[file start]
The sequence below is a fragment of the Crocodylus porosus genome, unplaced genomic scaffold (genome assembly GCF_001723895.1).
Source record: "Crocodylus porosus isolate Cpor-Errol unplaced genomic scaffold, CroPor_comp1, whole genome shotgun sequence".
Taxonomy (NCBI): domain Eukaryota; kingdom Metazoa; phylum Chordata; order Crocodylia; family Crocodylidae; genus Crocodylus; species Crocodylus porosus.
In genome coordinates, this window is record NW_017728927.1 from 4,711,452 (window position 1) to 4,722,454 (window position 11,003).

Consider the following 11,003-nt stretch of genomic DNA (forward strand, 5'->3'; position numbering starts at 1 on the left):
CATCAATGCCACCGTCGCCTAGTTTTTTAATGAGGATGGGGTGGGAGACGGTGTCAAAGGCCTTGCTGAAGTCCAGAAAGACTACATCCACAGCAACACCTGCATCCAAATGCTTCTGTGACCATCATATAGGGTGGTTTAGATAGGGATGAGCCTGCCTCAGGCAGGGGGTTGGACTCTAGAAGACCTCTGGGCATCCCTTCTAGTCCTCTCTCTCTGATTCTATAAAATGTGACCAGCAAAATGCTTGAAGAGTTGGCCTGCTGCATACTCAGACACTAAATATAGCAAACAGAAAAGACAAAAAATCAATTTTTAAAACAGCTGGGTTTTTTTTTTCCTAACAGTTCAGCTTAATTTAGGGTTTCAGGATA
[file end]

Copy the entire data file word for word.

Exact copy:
The sequence below is a fragment of the Crocodylus porosus genome, unplaced genomic scaffold (genome assembly GCF_001723895.1).
Source record: "Crocodylus porosus isolate Cpor-Errol unplaced genomic scaffold, CroPor_comp1, whole genome shotgun sequence".
Taxonomy (NCBI): domain Eukaryota; kingdom Metazoa; phylum Chordata; order Crocodylia; family Crocodylidae; genus Crocodylus; species Crocodylus porosus.
In genome coordinates, this window is record NW_017728927.1 from 4,711,452 (window position 1) to 4,722,454 (window position 11,003).

Consider the following 11,003-nt stretch of genomic DNA (forward strand, 5'->3'; position numbering starts at 1 on the left):
CATCAATGCCACCGTCGCCTAGTTTTTTAATGAGGATGGGGTGGGAGACGGTGTCAAAGGCCTTGCTGAAGTCCAGAAAGACTACATCCACAGCAACACCTGCATCCAAATGCTTCTGTGACCATCATATAGGGTGGTTTAGATAGGGATGAGCCTGCCTCAGGCAGGGGGTTGGACTCTAGAAGACCTCTGGGCATCCCTTCTAGTCCTCTCTCTCTGATTCTATAAAATGTGACCAGCAAAATGCTTGAAGAGTTGGCCTGCTGCATACTCAGACACTAAATATAGCAAACAGAAAAGACAAAAAATCAATTTTTAAAACAGCTGGGTTTTTTTTTTCCTAACAGTTCAGCTTAATTTAGGGTTTCAGGATA